Never did Winfield have as lively New Year’s festivities as those just spent. In fact, it has come to be conceded generally that, though the Queen City has always had much social life, the sociability of this winter exceeds by far. Entertainments, private and public, come thick and fast. And they are all largely attended and thoroughly enjoyable. The wonderful life on the beginning of this New Year is what we will deal with now.
At a number of places the preparations were great, with grand banquets, among these being the home of Mrs. Black, she being admirably assisted in receiving by Mrs. B. H. Riddell, Mrs. A. C. Bangs, Mrs. Ada Perkins, and the Misses Lizzie and Margie Wallis, who had sent out neat “at homes” and entertained over fifty guests; at the home of Chas. F. Bahntge, where Misses Nona Calhoun and Bert Morford were kept busy receiving from four to eight; at Mrs. Dr. Emerson’s, where she was assisted by Mrs. W. L. Webb, and Miss Anna Hunt; at Mrs. L. G. and Miss Nellie Cole’s; at the residence of R. E. Wallis, where Miss Willie Wallis was assisted by Misses Jennie Snyder, Annie Doane, Lillie Wilson, Pearl Van Doren, and Margaret Spotswood—the happiest bevy imaginable. The spreads at all these places were simply immense, embracing about everything. At the numerous other places the greeting was not supplemented by refreshments, a happy thought to the callers after they had got through with the wedding dinner and the “layouts” above given. Some of the ladies gave their callers very fine cards—cards exquisite as New Year’s souvenirs.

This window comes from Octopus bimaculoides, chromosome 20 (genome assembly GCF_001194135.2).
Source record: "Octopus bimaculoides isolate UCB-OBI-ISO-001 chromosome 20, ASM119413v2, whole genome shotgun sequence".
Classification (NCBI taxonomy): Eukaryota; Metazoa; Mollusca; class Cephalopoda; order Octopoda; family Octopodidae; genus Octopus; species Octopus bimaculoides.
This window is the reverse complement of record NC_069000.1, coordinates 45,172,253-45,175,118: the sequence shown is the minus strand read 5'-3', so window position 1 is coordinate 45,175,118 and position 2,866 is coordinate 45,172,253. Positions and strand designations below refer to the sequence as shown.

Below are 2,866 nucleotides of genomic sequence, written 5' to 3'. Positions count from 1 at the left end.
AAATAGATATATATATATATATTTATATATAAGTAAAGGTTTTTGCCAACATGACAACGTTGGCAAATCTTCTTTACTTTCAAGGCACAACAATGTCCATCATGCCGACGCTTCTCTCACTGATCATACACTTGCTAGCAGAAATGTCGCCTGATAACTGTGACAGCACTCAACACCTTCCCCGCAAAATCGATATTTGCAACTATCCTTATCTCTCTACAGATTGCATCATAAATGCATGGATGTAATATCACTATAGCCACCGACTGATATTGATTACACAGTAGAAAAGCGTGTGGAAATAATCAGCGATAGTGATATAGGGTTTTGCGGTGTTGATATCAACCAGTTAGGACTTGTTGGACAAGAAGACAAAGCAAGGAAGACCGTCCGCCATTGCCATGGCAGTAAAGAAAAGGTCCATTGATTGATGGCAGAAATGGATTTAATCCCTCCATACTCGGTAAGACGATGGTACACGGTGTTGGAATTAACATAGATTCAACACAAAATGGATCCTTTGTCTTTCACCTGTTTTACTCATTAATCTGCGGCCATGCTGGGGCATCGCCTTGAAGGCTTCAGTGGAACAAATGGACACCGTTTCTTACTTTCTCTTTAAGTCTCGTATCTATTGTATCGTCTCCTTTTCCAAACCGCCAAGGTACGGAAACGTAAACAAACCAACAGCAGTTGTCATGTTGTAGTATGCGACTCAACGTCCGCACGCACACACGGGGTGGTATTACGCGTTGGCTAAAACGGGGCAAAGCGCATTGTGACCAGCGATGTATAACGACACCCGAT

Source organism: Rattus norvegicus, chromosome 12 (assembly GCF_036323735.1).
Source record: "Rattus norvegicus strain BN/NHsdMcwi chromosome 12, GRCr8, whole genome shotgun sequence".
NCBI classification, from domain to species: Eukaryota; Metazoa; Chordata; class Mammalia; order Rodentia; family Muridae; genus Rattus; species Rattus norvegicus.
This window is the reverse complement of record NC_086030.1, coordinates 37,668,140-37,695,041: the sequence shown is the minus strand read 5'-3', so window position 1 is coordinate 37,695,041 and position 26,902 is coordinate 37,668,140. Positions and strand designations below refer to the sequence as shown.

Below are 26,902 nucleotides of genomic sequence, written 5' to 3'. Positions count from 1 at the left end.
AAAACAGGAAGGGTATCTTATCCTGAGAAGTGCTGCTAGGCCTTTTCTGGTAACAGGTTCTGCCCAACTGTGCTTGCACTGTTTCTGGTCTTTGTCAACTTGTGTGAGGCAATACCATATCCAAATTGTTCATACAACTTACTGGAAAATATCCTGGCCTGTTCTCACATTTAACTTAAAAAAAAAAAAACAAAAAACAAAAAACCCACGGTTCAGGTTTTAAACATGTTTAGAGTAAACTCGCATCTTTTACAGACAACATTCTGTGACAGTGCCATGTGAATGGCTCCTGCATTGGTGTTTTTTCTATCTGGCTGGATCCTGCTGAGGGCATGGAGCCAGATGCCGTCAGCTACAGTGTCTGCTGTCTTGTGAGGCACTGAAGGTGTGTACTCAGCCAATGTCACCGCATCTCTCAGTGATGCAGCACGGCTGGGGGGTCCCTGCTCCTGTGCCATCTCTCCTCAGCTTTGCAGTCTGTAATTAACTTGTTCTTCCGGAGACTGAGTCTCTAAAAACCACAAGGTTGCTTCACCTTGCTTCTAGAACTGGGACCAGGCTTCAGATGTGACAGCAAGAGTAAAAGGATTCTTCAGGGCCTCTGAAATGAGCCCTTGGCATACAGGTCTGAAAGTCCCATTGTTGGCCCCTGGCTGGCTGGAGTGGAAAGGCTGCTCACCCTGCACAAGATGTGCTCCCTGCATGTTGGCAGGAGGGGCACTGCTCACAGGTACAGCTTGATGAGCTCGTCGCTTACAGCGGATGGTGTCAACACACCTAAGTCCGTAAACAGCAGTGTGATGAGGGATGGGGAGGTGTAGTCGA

Winfield Courier, Thursday, January 14, 1886.
Silver and pearl agate water service, Rev. and Mrs. B. Kelly, Mr. and Mrs. M. L. Robinson, Mr. and Mrs. M. L. Read, Mr. and Mrs. S. H. Myton, Dr. and Mrs. Van Doren, Misses Nellie and Alice Aldrich, W. C. Robinson, A. F. Hopkins, and Will E. Hodges.
Winfield Courier, Thursday, February 11, 1886.